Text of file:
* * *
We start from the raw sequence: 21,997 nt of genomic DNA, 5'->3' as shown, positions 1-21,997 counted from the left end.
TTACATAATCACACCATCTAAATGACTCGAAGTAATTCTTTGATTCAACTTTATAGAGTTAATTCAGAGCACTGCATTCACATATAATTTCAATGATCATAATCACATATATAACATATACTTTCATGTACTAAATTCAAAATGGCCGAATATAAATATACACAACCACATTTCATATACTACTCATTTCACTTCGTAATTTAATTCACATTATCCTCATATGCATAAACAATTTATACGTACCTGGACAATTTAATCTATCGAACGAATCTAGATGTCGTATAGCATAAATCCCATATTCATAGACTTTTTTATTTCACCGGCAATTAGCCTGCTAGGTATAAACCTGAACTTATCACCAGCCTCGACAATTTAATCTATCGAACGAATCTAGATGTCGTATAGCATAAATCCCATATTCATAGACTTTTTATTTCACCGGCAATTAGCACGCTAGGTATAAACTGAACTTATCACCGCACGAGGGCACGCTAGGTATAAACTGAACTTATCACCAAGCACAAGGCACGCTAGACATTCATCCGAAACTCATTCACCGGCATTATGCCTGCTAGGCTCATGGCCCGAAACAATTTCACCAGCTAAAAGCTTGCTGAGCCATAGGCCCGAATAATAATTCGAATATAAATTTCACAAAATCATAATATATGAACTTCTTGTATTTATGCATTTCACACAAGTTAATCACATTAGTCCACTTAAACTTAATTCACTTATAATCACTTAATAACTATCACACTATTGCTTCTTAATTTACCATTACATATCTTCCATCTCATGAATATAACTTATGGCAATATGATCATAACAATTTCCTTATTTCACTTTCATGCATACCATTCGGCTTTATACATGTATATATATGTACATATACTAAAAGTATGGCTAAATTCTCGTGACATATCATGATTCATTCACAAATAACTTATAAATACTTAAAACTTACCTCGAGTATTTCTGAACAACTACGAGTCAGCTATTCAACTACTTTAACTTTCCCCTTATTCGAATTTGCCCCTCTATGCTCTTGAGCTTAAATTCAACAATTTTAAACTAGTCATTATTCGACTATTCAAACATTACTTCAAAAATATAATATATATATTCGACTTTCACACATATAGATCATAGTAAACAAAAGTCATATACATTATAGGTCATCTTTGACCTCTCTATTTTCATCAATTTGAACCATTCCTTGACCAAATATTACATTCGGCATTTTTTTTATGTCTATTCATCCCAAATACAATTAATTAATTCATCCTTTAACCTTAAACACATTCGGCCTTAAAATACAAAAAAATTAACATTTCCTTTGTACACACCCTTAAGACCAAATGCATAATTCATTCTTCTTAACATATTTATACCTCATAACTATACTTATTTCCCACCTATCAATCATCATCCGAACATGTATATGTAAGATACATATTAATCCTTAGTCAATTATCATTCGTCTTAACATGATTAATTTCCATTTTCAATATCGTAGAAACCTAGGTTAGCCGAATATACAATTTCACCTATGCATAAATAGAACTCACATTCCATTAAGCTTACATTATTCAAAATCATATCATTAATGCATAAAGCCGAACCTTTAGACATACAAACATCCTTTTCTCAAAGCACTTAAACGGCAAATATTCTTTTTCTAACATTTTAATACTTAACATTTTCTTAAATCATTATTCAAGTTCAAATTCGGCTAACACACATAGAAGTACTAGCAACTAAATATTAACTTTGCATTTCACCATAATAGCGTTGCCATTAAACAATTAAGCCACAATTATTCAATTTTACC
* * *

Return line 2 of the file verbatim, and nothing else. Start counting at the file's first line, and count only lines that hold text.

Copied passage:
TTACATAATCACACCATCTAAATGACTCGAAGTAATTCTTTGATTCAACTTTATAGAGTTAATTCAGAGCACTGCATTCACATATAATTTCAATGATCATAATCACATATATAACATATACTTTCATGTACTAAATTCAAAATGGCCGAATATAAATATACACAACCACATTTCATATACTACTCATTTCACTTCGTAATTTAATTCACATTATCCTCATATGCATAAACAATTTATACGTACCTGGACAATTTAATCTATCGAACGAATCTAGATGTCGTATAGCATAAATCCCATATTCATAGACTTTTTTATTTCACCGGCAATTAGCCTGCTAGGTATAAACCTGAACTTATCACCAGCCTCGACAATTTAATCTATCGAACGAATCTAGATGTCGTATAGCATAAATCCCATATTCATAGACTTTTTATTTCACCGGCAATTAGCACGCTAGGTATAAACTGAACTTATCACCGCACGAGGGCACGCTAGGTATAAACTGAACTTATCACCAAGCACAAGGCACGCTAGACATTCATCCGAAACTCATTCACCGGCATTATGCCTGCTAGGCTCATGGCCCGAAACAATTTCACCAGCTAAAAGCTTGCTGAGCCATAGGCCCGAATAATAATTCGAATATAAATTTCACAAAATCATAATATATGAACTTCTTGTATTTATGCATTTCACACAAGTTAATCACATTAGTCCACTTAAACTTAATTCACTTATAATCACTTAATAACTATCACACTATTGCTTCTTAATTTACCATTACATATCTTCCATCTCATGAATATAACTTATGGCAATATGATCATAACAATTTCCTTATTTCACTTTCATGCATACCATTCGGCTTTATACATGTATATATATGTACATATACTAAAAGTATGGCTAAATTCTCGTGACATATCATGATTCATTCACAAATAACTTATAAATACTTAAAACTTACCTCGAGTATTTCTGAACAACTACGAGTCAGCTATTCAACTACTTTAACTTTCCCCTTATTCGAATTTGCCCCTCTATGCTCTTGAGCTTAAATTCAACAATTTTAAACTAGTCATTATTCGACTATTCAAACATTACTTCAAAAATATAATATATATATTCGACTTTCACACATATAGATCATAGTAAACAAAAGTCATATACATTATAGGTCATCTTTGACCTCTCTATTTTCATCAATTTGAACCATTCCTTGACCAAATATTACATTCGGCATTTTTTTTATGTCTATTCATCCCAAATACAATTAATTAATTCATCCTTTAACCTTAAACACATTCGGCCTTAAAATACAAAAAAATTAACATTTCCTTTGTACACACCCTTAAGACCAAATGCATAATTCATTCTTCTTAACATATTTATACCTCATAACTATACTTATTTCCCACCTATCAATCATCATCCGAACATGTATATGTAAGATACATATTAATCCTTAGTCAATTATCATTCGTCTTAACATGATTAATTTCCATTTTCAATATCGTAGAAACCTAGGTTAGCCGAATATACAATTTCACCTATGCATAAATAGAACTCACATTCCATTAAGCTTACATTATTCAAAATCATATCATTAATGCATAAAGCCGAACCTTTAGACATACAAACATCCTTTTCTCAAAGCACTTAAACGGCAAATATTCTTTTTCTAACATTTTAATACTTAACATTTTCTTAAATCATTATTCAAGTTCAAATTCGGCTAACACACATAGAAGTACTAGCAACTAAATATTAACTTTGCATTTCACCATAATAGCGTTGCCATTAAACAATTAAGCCACAATTATTCAATTTTACC